We crept out my front door, giggling, shushing each other and telling each other to "be quiet," and made our way to the stop sign perpendicular to my street. It wasn't late, but it was very dark and still. The plan was to run naked a full block down the street, past the church and a couple of other neighborhoods, and then run back to the stop sign to throw back on our clothes.

I held still for a moment, my dress still on, looking out into that authoritative blackness. I thought about how confident my friends were, how they all seemed so sure that they could design their futures, and how I, no matter how intensely I looked, still couldn't see what was ahead of me. I was nervous to run naked down the street, yet I felt this persistent urge to tear into that immersive blackness, to tear through it. I would know the end when I got there.

I started counting: one, two ... We gave each other furtive glances, but when I said three, we flung off our clothes and took off like a shot, gulping for air, one of us squealing, our silky sheets of hair flying behind us.

We made it back to the stop sign without incident. I was panting, exhilarated. The shapeless night had been a worthy audience for my nakedness, both literal and figurative. I had been wholly unselfconscious, uninhibited, perfect. I had shed that laughable dress, never to be worn again, leaving it behind for good. I had loosened myself from where I stood and rushed into what was in front of me, even though I couldn't fully see it. 

And even though I didn't know it then, I had given myself a gift. I had given myself an insight: It didn't matter how I chose to dress or act based on other people's expectations or even my own expectations of myself. Underneath all that, there would always be a certain purity, as real as the body I was born with, that could be hidden away but never denied. The distinction between actual and artifice can be hard to make as a teenager, but knowing that the real me was a constant, not something that could be changed as easily as a dress, was comforting in a way. As I was about to move away from home and attend college, I knew that the learning curve might be steep and that I'd make mistakes along the way, but I also knew that I'd always be the same girl I've always been and that I could trust myself to recover from missteps and land right where I needed to be. It's funny sometimes how striving to have an adolescent adventure can instead lead you to do something you'd never planned on doing -- growing up.

Saturday, June 4, 2016


In the family where I grew up, sacrifice was imperative. What had started out as an idyllic childhood for me, and, I have heard, a happy time for my parents, slowly became a time of hardship: emotional, psychological, and financial.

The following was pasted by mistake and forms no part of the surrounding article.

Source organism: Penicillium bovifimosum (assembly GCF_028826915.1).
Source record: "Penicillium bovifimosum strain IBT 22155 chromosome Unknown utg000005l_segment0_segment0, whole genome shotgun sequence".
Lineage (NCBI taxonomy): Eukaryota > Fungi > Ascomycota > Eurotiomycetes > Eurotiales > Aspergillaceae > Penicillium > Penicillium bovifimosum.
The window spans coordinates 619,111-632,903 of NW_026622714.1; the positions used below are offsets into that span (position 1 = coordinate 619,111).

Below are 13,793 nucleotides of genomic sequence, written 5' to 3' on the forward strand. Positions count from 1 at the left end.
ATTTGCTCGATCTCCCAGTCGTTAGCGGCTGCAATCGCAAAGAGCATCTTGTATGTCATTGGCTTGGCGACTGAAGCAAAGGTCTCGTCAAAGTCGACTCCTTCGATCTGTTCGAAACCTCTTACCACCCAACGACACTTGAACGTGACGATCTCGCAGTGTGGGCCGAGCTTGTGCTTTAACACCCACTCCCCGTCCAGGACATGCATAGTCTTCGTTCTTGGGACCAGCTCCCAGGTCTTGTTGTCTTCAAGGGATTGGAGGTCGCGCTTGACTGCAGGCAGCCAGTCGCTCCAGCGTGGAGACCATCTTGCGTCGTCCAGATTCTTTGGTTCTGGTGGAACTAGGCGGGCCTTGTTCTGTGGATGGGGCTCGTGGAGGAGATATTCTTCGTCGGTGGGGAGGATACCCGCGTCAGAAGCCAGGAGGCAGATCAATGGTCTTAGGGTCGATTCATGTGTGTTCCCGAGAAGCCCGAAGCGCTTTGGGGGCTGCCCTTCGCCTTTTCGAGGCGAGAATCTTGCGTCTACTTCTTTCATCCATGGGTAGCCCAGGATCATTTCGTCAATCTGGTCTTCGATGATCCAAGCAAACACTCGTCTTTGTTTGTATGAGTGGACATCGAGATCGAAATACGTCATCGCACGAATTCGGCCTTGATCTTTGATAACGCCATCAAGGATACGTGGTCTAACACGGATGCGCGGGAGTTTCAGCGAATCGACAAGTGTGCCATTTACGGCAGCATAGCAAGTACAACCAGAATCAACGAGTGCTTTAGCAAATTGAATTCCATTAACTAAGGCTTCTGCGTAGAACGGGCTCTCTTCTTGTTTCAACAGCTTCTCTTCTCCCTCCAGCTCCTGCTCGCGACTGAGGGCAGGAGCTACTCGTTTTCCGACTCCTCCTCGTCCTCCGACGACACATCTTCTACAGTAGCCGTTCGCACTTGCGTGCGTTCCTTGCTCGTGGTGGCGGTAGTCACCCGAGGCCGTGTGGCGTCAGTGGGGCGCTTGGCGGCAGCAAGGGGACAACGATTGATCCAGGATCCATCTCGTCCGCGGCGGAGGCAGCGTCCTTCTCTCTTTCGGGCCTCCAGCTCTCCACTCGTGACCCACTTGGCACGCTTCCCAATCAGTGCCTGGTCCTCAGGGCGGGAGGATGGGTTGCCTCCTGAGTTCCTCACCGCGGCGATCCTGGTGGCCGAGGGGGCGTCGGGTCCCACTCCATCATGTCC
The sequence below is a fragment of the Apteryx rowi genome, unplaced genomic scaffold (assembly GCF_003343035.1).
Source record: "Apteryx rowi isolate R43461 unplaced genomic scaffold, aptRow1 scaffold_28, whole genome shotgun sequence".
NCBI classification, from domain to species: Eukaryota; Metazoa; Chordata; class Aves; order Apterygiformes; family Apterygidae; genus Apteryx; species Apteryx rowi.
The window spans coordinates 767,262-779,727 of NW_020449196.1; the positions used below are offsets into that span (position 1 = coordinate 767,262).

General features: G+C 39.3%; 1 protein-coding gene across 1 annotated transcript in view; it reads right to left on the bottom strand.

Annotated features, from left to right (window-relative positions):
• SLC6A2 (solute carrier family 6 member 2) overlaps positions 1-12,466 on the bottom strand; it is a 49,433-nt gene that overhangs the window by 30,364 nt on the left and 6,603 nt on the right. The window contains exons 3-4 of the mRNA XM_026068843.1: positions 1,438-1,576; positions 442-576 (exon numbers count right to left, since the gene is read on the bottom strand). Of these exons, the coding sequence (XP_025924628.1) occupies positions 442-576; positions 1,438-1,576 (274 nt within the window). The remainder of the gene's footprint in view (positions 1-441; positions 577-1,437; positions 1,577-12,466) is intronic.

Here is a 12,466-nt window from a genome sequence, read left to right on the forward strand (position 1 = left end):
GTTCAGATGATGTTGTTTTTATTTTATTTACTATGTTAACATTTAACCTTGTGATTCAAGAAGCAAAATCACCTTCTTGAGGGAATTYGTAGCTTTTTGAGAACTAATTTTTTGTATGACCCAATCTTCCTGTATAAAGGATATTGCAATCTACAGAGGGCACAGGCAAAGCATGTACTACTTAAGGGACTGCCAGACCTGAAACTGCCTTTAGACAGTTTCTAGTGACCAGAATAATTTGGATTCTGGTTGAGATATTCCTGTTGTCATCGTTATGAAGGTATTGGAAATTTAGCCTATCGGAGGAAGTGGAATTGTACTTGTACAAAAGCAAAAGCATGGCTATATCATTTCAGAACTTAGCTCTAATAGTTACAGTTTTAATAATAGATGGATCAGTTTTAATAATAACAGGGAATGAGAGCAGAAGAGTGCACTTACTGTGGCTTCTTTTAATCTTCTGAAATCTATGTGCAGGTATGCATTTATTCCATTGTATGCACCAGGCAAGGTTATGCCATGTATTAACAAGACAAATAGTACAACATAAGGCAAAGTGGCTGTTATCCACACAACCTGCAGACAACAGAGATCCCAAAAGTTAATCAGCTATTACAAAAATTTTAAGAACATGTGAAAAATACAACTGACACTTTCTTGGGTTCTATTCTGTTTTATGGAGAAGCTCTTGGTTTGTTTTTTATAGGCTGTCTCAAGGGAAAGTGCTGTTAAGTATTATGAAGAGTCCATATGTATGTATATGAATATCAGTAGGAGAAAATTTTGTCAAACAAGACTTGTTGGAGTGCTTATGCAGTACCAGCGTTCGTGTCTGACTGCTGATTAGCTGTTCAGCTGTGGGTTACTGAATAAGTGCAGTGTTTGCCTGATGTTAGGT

In upstate New York, where I was born, I built igloos and snowmen in the winter, coming inside to hot chocolate, and I ran through the grass naked and swam in the lake in front of our house in the summer. But we left it all behind--moving my dad, mom, little brother, me, and our nanny--to South Florida, for what we believed would be like taking a permanent vacation.

For a while it was. I made friends easily, both in the neighborhood and at school. I had the hot-pink bedroom and waterbed that I dreamed of. I could wear my favorite Dr. Seuss T-shirt and overalls for days and stand in front of our typical 80s wall of mirrors and sing David Bowie and Moody Blues songs at the top of my lungs, easing the fact that I was becoming unconsciously aware that I was not the most special girl in the world. I was growing up, and some hidden part of me began to realize that the world did not revolve around me.

But soon after my eighth birthday, my parents split. My dad had become so violently addicted to drugs that he abandoned us. I would only see him a handful of times over the next ten years as he struggled with his addiction. 

That left my mom, who, after fourteen years of marriage, had to find us more affordable places to live. With no child support and just a teacher's salary, it was a struggle. As I got older, I became more aware of our financial limitations, and embarrassed by them in the face of the much wealthier kids I went to school with. 

When I was thirteen, I went to my best friend's bat mitzvah. The dress I wore was a black-velvet clearance item from Ross, and the gift I'd brought for my friend was a twenty-dollar silver ring. I knew it was all wrong when I got to the party and saw the delicate diamond earrings in her other friends' ears, and the pale-pink lipgloss on their lips, and the thick envelopes of cash being passed to my friend; not to mention the venue itself, with its polished dance floor, tables with centerpieces, and a D.J.

By high school I'd grown resentful of my mother for not being able to provide my brother and me with a lifestyle equal to that of my friends', and for not, at the very least, recognizing how critical this was for me in terms of my social standing. I also, of course, suffered the ramifications of having an absentee father. My self-esteem was low, I was angry, and my mom was an easy target. We began to fight. A lot. We yelled at one another or ignored one another more often than we spoke. I told myself she didn't love me. Home was a hostile environment, and I took every opportunity to escape it.